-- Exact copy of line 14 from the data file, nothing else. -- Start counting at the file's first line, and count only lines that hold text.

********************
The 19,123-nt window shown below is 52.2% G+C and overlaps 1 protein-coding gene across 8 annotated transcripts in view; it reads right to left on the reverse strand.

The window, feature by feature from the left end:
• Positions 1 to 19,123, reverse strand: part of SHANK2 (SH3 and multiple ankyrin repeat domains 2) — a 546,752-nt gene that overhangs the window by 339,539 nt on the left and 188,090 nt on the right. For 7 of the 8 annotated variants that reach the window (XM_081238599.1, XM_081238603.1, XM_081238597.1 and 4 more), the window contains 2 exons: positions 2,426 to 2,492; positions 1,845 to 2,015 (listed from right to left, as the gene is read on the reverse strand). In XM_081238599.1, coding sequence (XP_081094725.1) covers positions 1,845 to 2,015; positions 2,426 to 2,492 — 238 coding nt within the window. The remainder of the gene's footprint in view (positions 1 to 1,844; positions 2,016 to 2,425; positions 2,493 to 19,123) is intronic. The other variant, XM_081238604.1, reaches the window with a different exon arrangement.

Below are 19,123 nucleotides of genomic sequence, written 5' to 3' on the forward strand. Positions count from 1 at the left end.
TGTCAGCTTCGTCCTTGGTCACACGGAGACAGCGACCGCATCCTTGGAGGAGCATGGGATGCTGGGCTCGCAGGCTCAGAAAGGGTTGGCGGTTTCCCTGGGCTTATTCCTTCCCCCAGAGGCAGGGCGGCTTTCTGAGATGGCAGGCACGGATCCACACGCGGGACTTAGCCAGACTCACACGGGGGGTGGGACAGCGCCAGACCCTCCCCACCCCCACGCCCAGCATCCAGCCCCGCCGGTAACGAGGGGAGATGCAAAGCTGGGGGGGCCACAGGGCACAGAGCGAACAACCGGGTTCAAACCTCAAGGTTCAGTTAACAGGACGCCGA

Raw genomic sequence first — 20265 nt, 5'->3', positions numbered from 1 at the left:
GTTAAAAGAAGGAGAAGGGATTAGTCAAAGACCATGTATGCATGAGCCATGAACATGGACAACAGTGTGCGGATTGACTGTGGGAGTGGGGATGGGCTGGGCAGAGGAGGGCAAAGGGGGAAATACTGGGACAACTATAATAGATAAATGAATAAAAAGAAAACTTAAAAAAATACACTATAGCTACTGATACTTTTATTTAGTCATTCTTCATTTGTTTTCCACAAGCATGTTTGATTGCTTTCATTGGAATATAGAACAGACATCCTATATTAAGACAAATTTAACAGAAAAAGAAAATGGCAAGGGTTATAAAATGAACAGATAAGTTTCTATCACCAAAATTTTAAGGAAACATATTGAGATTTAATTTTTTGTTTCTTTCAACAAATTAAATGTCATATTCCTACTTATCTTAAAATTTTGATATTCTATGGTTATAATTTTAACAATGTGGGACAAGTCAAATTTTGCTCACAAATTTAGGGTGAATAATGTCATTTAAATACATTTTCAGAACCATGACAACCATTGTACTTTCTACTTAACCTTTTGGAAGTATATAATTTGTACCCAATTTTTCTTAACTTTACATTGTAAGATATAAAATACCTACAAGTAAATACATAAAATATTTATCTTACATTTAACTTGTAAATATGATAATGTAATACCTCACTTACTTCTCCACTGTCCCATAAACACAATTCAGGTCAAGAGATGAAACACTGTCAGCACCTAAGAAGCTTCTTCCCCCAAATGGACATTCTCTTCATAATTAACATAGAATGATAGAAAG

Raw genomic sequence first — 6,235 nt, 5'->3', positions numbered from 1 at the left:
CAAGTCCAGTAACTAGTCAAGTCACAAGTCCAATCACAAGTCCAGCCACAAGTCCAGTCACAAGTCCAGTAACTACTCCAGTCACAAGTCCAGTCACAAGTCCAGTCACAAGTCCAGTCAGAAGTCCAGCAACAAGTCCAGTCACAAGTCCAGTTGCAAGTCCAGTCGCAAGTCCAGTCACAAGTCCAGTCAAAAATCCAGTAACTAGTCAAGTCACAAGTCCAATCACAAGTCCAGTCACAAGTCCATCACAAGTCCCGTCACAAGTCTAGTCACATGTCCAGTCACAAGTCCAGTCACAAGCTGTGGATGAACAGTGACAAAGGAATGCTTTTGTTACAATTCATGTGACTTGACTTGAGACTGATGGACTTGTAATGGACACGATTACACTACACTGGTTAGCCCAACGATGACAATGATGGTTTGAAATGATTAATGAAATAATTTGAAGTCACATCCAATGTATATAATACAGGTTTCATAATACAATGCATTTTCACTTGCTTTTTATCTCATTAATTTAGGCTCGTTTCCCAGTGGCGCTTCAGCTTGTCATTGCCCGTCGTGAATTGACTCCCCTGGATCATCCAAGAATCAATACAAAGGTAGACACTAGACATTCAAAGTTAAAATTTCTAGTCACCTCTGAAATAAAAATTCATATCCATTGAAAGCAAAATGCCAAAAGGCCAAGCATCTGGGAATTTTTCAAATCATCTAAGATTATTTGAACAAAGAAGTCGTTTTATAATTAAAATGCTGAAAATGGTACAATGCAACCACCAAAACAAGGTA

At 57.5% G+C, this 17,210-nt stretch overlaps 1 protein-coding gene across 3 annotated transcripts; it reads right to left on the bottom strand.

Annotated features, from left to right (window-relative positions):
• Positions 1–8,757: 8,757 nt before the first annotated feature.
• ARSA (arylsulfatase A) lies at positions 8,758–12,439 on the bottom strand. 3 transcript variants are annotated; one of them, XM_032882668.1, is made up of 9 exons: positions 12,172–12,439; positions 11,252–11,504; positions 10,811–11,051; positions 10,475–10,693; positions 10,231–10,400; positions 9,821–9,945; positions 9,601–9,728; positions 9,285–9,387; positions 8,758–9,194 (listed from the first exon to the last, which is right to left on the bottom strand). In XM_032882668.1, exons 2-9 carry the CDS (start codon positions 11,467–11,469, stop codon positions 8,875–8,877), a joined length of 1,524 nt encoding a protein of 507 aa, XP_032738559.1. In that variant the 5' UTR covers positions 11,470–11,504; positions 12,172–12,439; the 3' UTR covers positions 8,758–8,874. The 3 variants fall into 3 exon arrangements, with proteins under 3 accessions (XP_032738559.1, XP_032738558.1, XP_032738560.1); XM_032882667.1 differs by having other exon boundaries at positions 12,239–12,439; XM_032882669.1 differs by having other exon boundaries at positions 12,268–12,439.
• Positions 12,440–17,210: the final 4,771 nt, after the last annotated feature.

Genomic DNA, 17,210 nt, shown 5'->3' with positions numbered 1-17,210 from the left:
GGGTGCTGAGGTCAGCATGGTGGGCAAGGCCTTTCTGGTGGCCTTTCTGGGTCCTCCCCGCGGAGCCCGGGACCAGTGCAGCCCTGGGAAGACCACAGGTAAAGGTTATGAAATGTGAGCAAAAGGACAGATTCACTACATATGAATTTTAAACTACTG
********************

• Positions 12,440–17,210: the final 4,771 nt, after the last annotated feature.